McConnell's first Parliamentary appointment was on 20 November 1962, in the last months of the government of Sir Basil Brooke (Lord Brookeborough) who had been Prime Minister since 1943, as Deputy Chairman of Ways and Means and Deputy Speaker of the House of Commons to (a new post created in 1958). The following year, on 28 March 1963 he was appointed Parliamentary Secretary to the Ministry of Health and Local Government, and the year after that, on 22 July 1964 he was appointed to the important position of Minister of Home Affairs, becoming a Member of the Northern Ireland Privy Council. This was in the government of Terence O'Neill, who had taken office the previous year following the resignation on health grounds of the 75-year-old Lord Brookeborough.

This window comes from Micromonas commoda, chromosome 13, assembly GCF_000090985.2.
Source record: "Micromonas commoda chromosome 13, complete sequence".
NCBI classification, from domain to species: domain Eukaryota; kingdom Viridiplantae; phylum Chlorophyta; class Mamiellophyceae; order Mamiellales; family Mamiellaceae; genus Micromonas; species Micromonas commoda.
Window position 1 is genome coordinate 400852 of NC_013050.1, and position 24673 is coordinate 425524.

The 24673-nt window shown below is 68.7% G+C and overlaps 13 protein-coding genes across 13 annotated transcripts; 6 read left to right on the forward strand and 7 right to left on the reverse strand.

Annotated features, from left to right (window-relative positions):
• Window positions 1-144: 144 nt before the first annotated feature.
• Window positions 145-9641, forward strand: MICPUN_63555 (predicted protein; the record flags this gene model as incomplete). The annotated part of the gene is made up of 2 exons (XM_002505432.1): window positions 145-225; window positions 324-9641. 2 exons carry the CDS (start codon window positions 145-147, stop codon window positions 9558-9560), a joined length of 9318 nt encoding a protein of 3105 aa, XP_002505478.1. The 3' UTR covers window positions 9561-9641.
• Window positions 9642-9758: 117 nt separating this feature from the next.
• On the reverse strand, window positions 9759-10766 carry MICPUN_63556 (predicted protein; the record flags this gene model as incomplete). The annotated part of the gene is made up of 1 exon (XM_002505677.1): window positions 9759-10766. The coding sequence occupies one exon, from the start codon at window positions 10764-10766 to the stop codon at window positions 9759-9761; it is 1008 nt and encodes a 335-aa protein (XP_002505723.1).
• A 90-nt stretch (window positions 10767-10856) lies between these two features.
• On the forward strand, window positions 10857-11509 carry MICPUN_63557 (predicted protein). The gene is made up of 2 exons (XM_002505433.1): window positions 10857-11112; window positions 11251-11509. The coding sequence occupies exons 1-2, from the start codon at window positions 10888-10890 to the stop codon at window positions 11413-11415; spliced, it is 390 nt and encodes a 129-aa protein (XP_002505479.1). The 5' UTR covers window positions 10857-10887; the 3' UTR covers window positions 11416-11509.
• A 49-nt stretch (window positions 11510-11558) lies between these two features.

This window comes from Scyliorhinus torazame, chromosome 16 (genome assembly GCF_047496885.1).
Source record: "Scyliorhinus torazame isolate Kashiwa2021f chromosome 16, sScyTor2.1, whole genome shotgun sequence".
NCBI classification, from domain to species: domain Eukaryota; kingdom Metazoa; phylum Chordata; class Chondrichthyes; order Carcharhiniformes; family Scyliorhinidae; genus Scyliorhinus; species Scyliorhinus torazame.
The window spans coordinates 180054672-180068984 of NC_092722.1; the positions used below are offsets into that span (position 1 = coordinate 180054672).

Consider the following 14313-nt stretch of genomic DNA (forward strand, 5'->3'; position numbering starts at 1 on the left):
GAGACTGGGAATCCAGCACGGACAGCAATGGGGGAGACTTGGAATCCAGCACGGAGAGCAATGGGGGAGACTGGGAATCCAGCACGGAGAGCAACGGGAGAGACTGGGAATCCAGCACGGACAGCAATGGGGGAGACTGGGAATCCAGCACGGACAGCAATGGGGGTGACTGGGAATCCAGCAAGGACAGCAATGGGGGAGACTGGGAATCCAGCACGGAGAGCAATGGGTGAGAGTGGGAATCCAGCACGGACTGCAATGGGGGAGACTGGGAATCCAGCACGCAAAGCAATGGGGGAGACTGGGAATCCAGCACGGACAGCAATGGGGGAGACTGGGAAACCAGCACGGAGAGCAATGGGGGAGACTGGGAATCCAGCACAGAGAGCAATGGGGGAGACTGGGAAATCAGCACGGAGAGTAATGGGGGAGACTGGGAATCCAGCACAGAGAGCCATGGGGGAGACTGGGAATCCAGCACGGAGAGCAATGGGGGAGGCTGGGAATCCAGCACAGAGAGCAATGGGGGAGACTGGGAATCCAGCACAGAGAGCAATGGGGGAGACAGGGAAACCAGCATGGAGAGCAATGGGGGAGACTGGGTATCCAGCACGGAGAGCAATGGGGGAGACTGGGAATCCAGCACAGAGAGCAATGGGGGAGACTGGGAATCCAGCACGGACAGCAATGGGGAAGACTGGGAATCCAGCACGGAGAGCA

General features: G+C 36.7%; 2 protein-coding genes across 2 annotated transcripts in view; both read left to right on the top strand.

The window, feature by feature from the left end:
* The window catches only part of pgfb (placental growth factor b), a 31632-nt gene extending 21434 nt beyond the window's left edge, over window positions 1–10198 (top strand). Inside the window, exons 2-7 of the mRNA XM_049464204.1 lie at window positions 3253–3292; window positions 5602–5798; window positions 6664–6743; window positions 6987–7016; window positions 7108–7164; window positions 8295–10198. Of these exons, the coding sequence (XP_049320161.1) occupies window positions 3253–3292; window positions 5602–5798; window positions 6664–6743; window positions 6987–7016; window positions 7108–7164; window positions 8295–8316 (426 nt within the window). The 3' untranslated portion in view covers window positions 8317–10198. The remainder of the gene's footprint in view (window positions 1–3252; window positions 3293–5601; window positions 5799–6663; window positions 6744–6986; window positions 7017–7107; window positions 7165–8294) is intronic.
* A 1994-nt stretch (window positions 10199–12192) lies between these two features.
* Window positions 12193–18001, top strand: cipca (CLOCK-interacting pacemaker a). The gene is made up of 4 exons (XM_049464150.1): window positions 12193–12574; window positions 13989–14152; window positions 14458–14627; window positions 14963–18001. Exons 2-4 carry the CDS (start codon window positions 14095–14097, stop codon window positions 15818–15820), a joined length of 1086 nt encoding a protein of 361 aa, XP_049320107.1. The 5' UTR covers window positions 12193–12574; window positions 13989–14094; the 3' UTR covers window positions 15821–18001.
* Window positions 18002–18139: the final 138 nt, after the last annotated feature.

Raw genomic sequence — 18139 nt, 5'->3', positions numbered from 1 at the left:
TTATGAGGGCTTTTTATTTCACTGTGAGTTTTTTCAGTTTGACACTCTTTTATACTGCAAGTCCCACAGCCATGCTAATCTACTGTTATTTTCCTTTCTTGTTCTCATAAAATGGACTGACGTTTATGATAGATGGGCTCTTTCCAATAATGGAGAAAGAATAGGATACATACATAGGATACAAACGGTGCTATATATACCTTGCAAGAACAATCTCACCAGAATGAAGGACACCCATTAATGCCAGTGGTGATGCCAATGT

Northern Ireland at this time was enjoying a relatively positive period economically and civilly. There were signs of thawing relations between Protestants and the Roman Catholic Church: the Catholic Bishop of Down and Connor, William Philbin, attended a Belfast City Hall reception, leading nationalist politicians addressed McConnell's former Young Unionists at Queen's University, and both the Governor of Northern Ireland, Lord Wakehurst, and Prime Minister O'Neill expressed condolences on the death on 3 June 1963 of Pope John XXIII (who had summoned the ecumenically-leaning Second Vatican Council). These were not universally welcomed by Protestants, and stridently and vociferously opposed by some, who tended very much to equate such movement with a more expressly political one of weakening the Union with Great Britain and thus foreshadowing what was feared as the end of Northern Ireland as a political entity, or at least movement towards this.